Kyrk-Qyz-Qala

 

Archeological excavations made at the territory of Khorezm in 1938, which is 27 km. off Beruni town (Uzbekistan), resulted in discovery of an ancient settlement of Kyrk-Qyz-Qala (dated back 1 to 6th c.c. A.D.) Archeologists decided that was the fortress that played a role as part of fortification system to protect border of the north-eastern part of ancient Khorezm.

Intriguing is the name of the fortress ‘Kyrk-Qyz-Qala’. In translating it from the Turkic Language, it means ‘Fortress of Forty Virgins’. Many legends and stories throughout the Central Asia connected with those ‘Forty Virgins’: a fortress of the same name is located within Termez (Uzbekistan), Merv (Turkmenistan), one may come across similar sites in Azerbaijan, Northern Afghanistan, and in Northern Iran. If one sees into the name ‘kyrgiz’ (kyrk qyz) it is again related to those same ‘forty virgins’. Who were they and why they played such an important role in history of the Central Asia, legends differ. One part of legendry has it that it was in Kyrk-Qyz-Qala that after distressful wanderings through the Ustyurt warrior women found shelter with (there is a national poem ‘Kyrk Qyz’ in Karakalpak Epos). Here may be included the story of a daring queen Gulaim, who together with her forty friends hardily protected the fortress from the invasion of enemies. Other legends have it that there were forty outcasts, who lived as anchoresses in the fortress. According to the mythology of most of Turkic nationalities of the Central Asia those ‘forty virgins’ act as righteous women, who turned into stones to save from pursuers - ‘unbelievers’. By other myths those forty virgins (childukhtaron) were reputed as kind guardian spirits.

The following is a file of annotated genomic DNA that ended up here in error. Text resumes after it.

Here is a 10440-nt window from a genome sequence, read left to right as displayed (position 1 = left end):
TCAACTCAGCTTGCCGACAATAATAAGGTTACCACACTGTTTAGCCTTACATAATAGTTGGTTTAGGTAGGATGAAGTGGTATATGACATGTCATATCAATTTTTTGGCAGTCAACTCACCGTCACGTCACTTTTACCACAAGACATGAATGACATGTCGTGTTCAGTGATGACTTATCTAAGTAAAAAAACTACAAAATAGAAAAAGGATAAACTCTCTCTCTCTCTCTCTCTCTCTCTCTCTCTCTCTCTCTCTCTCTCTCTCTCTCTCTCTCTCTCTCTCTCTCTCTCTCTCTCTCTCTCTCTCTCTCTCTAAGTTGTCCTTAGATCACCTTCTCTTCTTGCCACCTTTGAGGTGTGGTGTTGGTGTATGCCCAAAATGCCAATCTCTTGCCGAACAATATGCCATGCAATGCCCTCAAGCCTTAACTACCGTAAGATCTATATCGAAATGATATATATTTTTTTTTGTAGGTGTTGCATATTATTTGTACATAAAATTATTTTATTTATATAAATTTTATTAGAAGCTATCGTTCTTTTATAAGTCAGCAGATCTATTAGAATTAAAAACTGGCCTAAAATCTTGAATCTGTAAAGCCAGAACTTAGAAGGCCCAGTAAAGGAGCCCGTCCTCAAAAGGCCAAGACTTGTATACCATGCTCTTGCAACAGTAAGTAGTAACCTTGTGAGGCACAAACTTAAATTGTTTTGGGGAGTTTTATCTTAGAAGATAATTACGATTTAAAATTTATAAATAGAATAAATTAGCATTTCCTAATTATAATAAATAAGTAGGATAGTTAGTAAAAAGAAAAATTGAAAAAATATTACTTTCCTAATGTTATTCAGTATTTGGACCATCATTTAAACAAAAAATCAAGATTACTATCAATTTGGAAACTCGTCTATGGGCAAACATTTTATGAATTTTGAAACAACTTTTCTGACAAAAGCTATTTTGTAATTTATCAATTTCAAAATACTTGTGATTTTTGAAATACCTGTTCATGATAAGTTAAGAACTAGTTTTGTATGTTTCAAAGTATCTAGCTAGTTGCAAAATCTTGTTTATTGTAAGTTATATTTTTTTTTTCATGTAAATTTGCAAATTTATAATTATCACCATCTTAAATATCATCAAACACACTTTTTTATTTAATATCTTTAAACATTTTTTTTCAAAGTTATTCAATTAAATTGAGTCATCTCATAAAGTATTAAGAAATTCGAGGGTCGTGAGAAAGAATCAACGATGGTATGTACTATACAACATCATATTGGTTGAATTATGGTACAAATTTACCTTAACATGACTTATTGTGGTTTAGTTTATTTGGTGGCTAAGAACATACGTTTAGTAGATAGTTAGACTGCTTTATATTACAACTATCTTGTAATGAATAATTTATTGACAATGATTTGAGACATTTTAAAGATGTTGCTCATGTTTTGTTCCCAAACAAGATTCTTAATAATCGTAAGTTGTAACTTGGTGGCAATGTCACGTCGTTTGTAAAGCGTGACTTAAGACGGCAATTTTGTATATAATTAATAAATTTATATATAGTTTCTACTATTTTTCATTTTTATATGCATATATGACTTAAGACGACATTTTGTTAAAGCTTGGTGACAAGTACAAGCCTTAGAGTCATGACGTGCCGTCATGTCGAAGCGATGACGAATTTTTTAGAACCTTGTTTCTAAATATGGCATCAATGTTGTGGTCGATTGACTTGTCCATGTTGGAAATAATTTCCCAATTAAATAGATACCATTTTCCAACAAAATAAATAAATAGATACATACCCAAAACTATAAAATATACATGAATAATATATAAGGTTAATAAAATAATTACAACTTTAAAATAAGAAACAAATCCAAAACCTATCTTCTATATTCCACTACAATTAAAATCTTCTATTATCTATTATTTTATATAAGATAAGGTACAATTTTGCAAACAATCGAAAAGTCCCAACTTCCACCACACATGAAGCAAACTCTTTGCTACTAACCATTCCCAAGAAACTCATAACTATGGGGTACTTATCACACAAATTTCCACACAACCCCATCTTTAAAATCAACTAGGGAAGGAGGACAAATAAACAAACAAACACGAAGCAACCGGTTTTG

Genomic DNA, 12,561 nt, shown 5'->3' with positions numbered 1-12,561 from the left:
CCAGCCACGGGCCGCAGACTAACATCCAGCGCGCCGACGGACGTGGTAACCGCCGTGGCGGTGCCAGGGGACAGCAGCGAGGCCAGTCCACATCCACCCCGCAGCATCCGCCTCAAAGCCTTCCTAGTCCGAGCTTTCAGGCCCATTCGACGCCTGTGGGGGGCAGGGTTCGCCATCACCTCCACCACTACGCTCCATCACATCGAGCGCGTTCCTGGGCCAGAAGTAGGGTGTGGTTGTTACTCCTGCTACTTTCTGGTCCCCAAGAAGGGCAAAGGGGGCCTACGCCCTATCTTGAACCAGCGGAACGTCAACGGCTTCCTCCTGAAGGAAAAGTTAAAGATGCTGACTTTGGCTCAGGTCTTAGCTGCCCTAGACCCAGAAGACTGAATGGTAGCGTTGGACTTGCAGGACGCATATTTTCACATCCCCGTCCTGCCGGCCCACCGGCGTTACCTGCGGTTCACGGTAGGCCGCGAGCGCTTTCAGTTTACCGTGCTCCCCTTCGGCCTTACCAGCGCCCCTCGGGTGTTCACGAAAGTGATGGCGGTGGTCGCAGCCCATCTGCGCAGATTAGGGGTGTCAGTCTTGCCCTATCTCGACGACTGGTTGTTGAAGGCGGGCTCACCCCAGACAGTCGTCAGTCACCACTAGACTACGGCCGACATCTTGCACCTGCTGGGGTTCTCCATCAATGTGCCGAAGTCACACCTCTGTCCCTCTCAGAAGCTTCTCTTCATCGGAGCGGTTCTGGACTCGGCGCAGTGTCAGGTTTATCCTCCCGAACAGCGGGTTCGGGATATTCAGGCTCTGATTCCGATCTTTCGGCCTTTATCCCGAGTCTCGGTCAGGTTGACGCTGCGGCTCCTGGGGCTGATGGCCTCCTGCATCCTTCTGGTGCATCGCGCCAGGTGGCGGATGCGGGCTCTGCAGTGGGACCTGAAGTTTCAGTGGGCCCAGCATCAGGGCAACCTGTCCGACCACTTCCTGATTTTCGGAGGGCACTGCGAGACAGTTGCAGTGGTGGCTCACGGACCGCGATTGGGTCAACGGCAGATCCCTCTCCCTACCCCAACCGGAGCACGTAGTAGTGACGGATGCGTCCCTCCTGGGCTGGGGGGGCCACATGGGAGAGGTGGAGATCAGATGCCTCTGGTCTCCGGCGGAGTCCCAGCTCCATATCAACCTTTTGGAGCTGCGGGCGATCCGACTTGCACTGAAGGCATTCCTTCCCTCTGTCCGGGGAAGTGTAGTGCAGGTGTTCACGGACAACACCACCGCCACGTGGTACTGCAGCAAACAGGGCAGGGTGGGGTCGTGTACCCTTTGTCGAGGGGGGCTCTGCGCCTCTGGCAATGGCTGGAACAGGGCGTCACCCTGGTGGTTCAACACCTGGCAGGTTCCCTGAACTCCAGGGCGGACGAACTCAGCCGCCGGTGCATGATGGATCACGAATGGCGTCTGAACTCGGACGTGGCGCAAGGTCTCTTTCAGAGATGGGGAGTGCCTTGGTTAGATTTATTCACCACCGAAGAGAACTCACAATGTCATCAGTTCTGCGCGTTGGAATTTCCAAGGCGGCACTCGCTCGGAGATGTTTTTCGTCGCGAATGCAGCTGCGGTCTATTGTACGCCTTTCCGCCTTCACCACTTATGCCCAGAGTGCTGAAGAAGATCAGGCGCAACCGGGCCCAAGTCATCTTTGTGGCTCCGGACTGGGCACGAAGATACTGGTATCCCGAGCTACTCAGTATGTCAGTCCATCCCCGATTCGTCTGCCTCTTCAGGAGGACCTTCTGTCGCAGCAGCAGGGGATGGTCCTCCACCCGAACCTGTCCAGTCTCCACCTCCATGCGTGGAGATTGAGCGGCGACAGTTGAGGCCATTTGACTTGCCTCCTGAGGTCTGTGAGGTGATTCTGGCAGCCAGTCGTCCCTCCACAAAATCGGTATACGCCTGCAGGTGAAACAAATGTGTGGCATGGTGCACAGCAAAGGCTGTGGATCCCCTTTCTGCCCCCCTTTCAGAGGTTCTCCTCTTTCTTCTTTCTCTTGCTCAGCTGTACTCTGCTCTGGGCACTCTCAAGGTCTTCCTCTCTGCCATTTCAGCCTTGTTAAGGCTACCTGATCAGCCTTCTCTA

Archeological excavations have shown that Kyrk-Qyz-Qala has been divided into two parts with different planning connected with each other with gates of the eastern wall. Towers were erected in a place where parts approached. All erections at the territory of Kyrk-Qyz-Qala were made of adobe brick and only arched constructions were made of the burnt brick. The whole artless decoration was created by means of brickwork for window apertures and archways.

Zoroastrian burials made in compliance with all rules of the rite of ancient fire-worshippers were found at the territory of Kyrk-Qyz-Qala. Human bones were found in hums - ceramic jugs made in the form of a female head.

For a long time the Fortress was one of the important trade outlets on the Great Silk Road.

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